Monday, January 11, 2010

Chinese Expeditions Boost Naval Expertise

Defense News


Chinese Expeditions Boost Naval Expertise


TAIPEI — China’s call for a naval base to support anti-piracy patrols in the Gulf of Aden appears to reflect a desire to expand its littoral warfare capabilities beyond its territorial waters.

A senior Chinese defense official has proposed setting up a permanent naval base to support ships patrolling the gulf, located between Somalia and Yemen.

The proposal was posted on China’s Ministry of Defense Web site in December by Adm. Yin Zhuo, a senior official assigned to the Equipment and Research Center of the People’s Liberation Army Navy (PLAN).

Since January 2009, the PLAN has sent four flotillas, consisting of two to three warships and one support ship, to the Gulf of Aden to conduct anti-piracy patrols on three-month rotations.

The PLAN has sent its two new 23,000-ton Qiandaohu-class replenishment ships to take turns supporting the mission, but China is limited in its ability to resupply the task force. According to a PLAN press release, the Type 054 Ma’anshan guided-missile frigate visited Salalah Port, Oman, for replenishment.

“Starting from that very day, the four warships of the fourth Chinese naval escort task force will berth in the port for rest and replenishment in succession to ensure the smooth implementation of the escort actions,” the release said.

Though the small flotilla has been getting some assistance from local countries such as Oman, PLAN sees the need for a permanent base to support future missions.

The PLAN has largely been a “littoral navy” most of its history, said Bud Cole, author of the book “The Great Wall at Sea.” The gulf mission is China’s first long-distance operational deployment, and it has been “operating almost entirely within a couple of hundred miles of the coast,” he said.

The littoral aspect of the mission has forced China to look toward a more permanent basing arrangement to support smaller vessels more suited for anti-piracy missions, such as fast attack patrol boats, and the creation of a land-based intelligence collection center, said Thomas Kane, a U.K.-based China military specialist and author of the book “Chinese Grand Strategy and Maritime Power.”

China’s current deployment is made up of frigates and destroyers, which are impractical against small pirate vessels, said Dean Cheng, a Chinese security affairs specialist at the Heritage Foundation.

“It is unlikely that the current form of PLA Navy operations in the Gulf of Aden would benefit PLA littoral combat capabilities,” he said. “It would, however, expose PLA Navy officers to some of the difficulties associated with littoral combat against unsophisticated opponents.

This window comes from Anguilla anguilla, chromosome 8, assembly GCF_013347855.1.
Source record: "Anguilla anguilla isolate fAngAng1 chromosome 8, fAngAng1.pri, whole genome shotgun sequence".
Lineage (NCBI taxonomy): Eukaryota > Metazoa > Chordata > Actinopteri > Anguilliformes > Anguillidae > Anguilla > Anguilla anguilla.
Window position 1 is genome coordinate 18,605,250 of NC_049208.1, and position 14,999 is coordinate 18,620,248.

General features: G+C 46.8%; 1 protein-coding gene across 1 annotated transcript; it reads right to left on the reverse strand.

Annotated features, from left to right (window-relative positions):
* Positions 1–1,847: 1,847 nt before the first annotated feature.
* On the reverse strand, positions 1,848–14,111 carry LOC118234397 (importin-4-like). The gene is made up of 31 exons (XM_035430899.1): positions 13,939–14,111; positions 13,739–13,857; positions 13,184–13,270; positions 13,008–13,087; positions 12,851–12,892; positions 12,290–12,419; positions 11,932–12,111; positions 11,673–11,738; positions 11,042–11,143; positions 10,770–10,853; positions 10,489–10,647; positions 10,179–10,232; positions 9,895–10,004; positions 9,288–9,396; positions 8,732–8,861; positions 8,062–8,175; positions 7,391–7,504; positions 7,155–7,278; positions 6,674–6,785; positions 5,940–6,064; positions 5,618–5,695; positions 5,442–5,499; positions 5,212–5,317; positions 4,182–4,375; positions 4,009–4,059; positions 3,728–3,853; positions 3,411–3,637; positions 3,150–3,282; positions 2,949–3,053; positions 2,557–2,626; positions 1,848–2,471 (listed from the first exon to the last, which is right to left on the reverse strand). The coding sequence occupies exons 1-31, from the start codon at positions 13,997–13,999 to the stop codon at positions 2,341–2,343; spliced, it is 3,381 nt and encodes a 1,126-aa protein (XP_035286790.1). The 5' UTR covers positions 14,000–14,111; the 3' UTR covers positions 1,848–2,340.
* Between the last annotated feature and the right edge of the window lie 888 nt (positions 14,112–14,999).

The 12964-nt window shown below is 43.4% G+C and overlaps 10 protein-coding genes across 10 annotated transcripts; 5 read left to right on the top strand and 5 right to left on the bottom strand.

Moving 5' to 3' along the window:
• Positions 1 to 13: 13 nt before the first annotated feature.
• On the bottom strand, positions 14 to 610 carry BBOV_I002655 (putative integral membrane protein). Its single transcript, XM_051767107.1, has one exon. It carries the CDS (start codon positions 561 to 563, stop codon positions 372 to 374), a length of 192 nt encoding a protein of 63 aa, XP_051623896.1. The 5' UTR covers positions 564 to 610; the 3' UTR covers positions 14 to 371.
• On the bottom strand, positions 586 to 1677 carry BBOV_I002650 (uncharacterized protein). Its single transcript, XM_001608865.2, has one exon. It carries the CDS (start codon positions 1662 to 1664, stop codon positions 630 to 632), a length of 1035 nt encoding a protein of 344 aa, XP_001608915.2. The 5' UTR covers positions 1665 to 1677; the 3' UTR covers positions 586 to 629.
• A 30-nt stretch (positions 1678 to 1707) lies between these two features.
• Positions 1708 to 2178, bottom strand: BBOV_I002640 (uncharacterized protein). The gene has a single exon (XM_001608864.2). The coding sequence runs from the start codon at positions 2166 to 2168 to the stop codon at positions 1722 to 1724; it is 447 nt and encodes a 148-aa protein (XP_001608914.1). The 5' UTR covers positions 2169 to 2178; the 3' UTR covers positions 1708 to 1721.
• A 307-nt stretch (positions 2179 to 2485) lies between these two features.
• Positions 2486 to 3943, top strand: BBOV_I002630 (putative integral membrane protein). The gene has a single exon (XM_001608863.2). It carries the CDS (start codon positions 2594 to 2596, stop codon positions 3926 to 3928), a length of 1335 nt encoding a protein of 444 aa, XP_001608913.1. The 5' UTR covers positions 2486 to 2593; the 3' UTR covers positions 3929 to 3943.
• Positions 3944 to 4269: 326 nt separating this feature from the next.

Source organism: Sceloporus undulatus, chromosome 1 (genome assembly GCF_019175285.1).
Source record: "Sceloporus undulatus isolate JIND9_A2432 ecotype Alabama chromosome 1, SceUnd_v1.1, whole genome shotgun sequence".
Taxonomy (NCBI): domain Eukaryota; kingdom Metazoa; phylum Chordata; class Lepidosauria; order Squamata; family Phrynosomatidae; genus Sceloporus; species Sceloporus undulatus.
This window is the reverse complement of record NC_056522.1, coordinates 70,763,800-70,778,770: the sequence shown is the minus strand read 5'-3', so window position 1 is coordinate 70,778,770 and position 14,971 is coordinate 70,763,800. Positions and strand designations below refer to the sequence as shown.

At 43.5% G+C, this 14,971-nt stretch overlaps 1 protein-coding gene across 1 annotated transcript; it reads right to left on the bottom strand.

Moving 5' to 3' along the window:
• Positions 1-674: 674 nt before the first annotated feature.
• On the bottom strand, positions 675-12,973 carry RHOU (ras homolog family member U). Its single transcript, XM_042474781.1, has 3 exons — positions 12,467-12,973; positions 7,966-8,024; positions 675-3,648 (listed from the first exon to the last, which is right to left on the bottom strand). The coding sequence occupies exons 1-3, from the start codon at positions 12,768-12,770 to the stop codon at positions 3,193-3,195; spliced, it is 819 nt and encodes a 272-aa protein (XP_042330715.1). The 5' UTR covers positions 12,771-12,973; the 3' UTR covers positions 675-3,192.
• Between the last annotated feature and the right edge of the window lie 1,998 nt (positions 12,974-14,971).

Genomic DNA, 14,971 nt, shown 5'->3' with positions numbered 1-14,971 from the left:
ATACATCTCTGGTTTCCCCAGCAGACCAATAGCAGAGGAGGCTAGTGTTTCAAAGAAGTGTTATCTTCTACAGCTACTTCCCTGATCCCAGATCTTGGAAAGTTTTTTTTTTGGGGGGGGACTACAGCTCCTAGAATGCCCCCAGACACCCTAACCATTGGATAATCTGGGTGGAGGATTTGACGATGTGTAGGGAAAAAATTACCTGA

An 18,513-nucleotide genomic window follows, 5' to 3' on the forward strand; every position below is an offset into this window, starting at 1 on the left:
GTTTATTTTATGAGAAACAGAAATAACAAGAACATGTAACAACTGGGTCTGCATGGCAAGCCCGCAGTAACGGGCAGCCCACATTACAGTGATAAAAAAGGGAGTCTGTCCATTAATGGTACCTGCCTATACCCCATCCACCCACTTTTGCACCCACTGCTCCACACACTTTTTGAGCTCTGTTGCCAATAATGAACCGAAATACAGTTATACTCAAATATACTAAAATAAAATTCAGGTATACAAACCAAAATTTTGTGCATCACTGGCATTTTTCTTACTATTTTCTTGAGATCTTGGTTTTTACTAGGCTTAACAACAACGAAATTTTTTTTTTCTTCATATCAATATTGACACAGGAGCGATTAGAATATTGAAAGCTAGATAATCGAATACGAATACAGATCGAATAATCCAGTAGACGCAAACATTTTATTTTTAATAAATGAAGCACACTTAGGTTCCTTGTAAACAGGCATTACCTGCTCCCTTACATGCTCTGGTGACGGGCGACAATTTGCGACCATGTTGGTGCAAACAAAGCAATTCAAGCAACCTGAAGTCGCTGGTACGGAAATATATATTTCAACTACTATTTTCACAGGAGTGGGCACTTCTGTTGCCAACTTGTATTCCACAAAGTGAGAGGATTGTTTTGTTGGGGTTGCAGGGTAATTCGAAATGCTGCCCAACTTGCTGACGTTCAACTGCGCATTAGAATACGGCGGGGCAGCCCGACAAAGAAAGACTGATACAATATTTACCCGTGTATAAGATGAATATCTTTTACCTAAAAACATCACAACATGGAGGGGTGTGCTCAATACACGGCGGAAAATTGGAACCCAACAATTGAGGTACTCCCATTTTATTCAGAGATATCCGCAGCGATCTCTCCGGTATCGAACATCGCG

“Like counterinsurgency,” Cheng said, “this is a different proposition than taking on the U.S. or Soviet navies in China’s littoral waters. In short, the Chinese are learning about expeditionary littoral warfare, rather than defensive littoral warfare — a very different proposition.”

The deployment has highlighted China’s “deficiencies in their current naval capabilities,” said Sam Bateman, senior fellow at the Institute of Defence and Strategic Studies, S. Rajaratnam School of International Studies, Singapore.

China’s littoral warfare capabilities are excellent but are limited to China’s territorial waters. A base in the region to support Chinese naval missions would be a “quantum leap in the PLAN’s current capabilities,” Bateman said.

Plans for a permanent base in the region, either in Africa or Pakistan, still appear to be hypothetical, but the gulf mission gives China the pretext to argue for establishment of remote land-based support facilities.

China has studied the writings of U.S. naval strategist A.T. Mahan, Kane said, adding that the Horn of Africa has a special significance to China.

“Nevertheless, whether China builds a base or not, its operations off Africa give its planners and military personnel the opportunity to gain experience in conducting littoral operations far from their own coast,” he said, “for operations in a littoral region have historically been critical to its destiny.”

Cheng agrees that expanding China’s military influence beyond its shores is critical for a rising China. PLAN expansion into the Red Sea and the Arabian Sea is “hardly surprising, given the PLA’s responsibilities, under Hu Jintao and Jiang Zemin’s ‘New Historic Missions’ of safeguarding Chinese interests, including economic ones overseas.”

What this will mean for the U.S. Navy in the event of a Sino-U.S. showdown is unknown, sources said. China has learned the hard lessons of logistical support in the Gulf of Aden, and in a future conflict with the United States, the PLAN could target underway replenishment ships. Coupled with China’s development of anti-ship ballistic missiles to target U.S. aircraft carriers, attacks on U.S. Navy support vessels could be “devastating,” said one source.